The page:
How Automation Is Disrupting the Market for Financial Advice
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28 August 2014William Trout
My most recent report explores the competitive threat that online firms pose to traditional providers of financial advice, particularly in the area of investments. Some observations:
- The portfolio construction and monitoring process has been commoditized. What a human advisor can do, an algorithm can do at least as well, and at much lower cost (typically under 35 bps). This means that automated investment managers such as Betterment, Wealthfront and SigFig have a built in competitive advantage over traditional (real life advisor) Brokerage and RIA models, especially if they can achieve some sort of engagement or relationship with the client.
- A further competitive advantage is that because they are data driven, automated investment managers are naturally disposed to using data to improve both the client experience (for example, through better analysis and reporting tools) and portfolio performance. Algorithms can be used to test and develop new investment ideas, for example, as well as to monitor portfolio exposure or risk. Traditional advisors may be able to provide these functionalities but at much higher user cost and friction: that is, their delivery may not be as good, particularly if they have limited digital capabilities.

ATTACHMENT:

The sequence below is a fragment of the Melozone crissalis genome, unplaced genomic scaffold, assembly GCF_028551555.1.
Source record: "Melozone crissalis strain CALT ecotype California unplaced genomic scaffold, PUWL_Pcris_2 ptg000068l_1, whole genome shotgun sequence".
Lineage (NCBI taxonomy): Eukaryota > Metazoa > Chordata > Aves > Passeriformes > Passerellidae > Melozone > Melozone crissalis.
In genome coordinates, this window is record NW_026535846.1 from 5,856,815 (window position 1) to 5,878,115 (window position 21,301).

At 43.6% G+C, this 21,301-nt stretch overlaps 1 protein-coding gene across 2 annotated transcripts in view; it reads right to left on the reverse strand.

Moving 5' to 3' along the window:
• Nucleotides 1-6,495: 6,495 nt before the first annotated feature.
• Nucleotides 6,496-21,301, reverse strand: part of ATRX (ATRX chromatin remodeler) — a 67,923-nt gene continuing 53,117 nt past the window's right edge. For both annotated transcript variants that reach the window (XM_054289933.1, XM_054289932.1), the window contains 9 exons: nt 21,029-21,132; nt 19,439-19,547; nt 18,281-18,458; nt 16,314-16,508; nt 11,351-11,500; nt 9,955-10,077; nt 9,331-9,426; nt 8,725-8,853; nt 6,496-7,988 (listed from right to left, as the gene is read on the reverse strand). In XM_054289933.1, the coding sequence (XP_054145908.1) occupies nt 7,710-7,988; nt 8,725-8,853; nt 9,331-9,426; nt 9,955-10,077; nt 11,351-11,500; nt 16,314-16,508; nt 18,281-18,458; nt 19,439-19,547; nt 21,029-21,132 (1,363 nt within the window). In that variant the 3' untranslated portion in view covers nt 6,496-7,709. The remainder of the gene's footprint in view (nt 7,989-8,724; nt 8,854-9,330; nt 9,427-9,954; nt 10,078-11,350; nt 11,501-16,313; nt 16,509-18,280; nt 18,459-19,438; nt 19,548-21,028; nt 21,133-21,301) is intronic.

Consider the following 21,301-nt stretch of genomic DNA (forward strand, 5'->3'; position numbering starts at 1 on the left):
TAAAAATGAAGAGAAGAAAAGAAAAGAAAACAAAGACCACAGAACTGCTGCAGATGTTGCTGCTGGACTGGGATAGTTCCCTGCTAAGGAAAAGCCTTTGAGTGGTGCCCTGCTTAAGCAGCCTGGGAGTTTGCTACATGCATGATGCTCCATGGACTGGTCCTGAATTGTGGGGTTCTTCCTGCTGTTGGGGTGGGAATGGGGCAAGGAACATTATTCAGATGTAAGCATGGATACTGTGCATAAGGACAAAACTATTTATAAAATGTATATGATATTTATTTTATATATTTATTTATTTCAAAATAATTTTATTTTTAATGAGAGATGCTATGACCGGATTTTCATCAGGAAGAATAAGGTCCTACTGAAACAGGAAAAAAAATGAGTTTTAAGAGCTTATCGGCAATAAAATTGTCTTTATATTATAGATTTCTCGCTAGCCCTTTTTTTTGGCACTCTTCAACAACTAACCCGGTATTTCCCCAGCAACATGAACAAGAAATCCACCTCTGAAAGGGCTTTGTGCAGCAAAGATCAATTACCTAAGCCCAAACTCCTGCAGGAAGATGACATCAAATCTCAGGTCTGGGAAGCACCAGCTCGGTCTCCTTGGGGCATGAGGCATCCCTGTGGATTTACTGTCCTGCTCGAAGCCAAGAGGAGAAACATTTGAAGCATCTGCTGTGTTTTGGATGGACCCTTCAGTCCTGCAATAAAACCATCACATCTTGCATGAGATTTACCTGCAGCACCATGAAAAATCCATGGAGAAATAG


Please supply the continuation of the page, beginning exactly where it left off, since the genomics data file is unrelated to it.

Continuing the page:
- RIAs are under threat but the wirehouses and the discount/online brokerages are in a real pickle. Wirehouses recognize the need for automated advice but fear creating channel conflict with their sales force. The online brokerages also understand that automated advice is valued by clients (a few such as TradeKing are introducing algorithm driven platforms) but they will find it tough to overcome challenges of legacy technology (systems dating back to the early 2000s will need to be updated) and culture (the automated investment managers are mostly software engineers, while the discount brokerages are a mix of techies and investments people).
Asia-Pacific, EMEA, LATAM, North America